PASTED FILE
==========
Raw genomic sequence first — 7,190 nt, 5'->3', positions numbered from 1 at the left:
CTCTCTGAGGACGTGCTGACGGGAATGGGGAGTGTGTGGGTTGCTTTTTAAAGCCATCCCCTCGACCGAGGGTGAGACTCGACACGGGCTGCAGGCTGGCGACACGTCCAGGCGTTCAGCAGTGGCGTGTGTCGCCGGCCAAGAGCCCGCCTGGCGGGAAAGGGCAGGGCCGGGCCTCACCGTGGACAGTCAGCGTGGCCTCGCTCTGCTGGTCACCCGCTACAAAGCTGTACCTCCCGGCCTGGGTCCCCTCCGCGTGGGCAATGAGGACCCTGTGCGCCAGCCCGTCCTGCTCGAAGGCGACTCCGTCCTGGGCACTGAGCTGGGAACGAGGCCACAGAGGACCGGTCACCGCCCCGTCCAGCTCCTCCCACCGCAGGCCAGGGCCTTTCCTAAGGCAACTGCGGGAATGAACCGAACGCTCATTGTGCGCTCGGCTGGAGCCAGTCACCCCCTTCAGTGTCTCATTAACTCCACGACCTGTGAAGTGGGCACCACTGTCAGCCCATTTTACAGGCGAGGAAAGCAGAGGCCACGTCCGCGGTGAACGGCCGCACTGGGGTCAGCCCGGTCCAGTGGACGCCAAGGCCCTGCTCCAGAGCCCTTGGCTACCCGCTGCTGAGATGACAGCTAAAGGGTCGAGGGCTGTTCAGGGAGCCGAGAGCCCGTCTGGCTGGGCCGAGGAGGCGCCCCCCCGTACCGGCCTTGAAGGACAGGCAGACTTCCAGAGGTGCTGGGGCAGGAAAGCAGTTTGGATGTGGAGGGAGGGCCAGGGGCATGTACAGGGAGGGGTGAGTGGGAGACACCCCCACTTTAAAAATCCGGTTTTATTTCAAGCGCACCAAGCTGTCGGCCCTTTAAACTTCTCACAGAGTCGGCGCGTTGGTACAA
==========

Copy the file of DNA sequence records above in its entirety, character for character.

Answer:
Raw genomic sequence first — 7,190 nt, 5'->3', positions numbered from 1 at the left:
CTCTCTGAGGACGTGCTGACGGGAATGGGGAGTGTGTGGGTTGCTTTTTAAAGCCATCCCCTCGACCGAGGGTGAGACTCGACACGGGCTGCAGGCTGGCGACACGTCCAGGCGTTCAGCAGTGGCGTGTGTCGCCGGCCAAGAGCCCGCCTGGCGGGAAAGGGCAGGGCCGGGCCTCACCGTGGACAGTCAGCGTGGCCTCGCTCTGCTGGTCACCCGCTACAAAGCTGTACCTCCCGGCCTGGGTCCCCTCCGCGTGGGCAATGAGGACCCTGTGCGCCAGCCCGTCCTGCTCGAAGGCGACTCCGTCCTGGGCACTGAGCTGGGAACGAGGCCACAGAGGACCGGTCACCGCCCCGTCCAGCTCCTCCCACCGCAGGCCAGGGCCTTTCCTAAGGCAACTGCGGGAATGAACCGAACGCTCATTGTGCGCTCGGCTGGAGCCAGTCACCCCCTTCAGTGTCTCATTAACTCCACGACCTGTGAAGTGGGCACCACTGTCAGCCCATTTTACAGGCGAGGAAAGCAGAGGCCACGTCCGCGGTGAACGGCCGCACTGGGGTCAGCCCGGTCCAGTGGACGCCAAGGCCCTGCTCCAGAGCCCTTGGCTACCCGCTGCTGAGATGACAGCTAAAGGGTCGAGGGCTGTTCAGGGAGCCGAGAGCCCGTCTGGCTGGGCCGAGGAGGCGCCCCCCCGTACCGGCCTTGAAGGACAGGCAGACTTCCAGAGGTGCTGGGGCAGGAAAGCAGTTTGGATGTGGAGGGAGGGCCAGGGGCATGTACAGGGAGGGGTGAGTGGGAGACACCCCCACTTTAAAAATCCGGTTTTATTTCAAGCGCACCAAGCTGTCGGCCCTTTAAACTTCTCACAGAGTCGGCGCGTTGGTACAA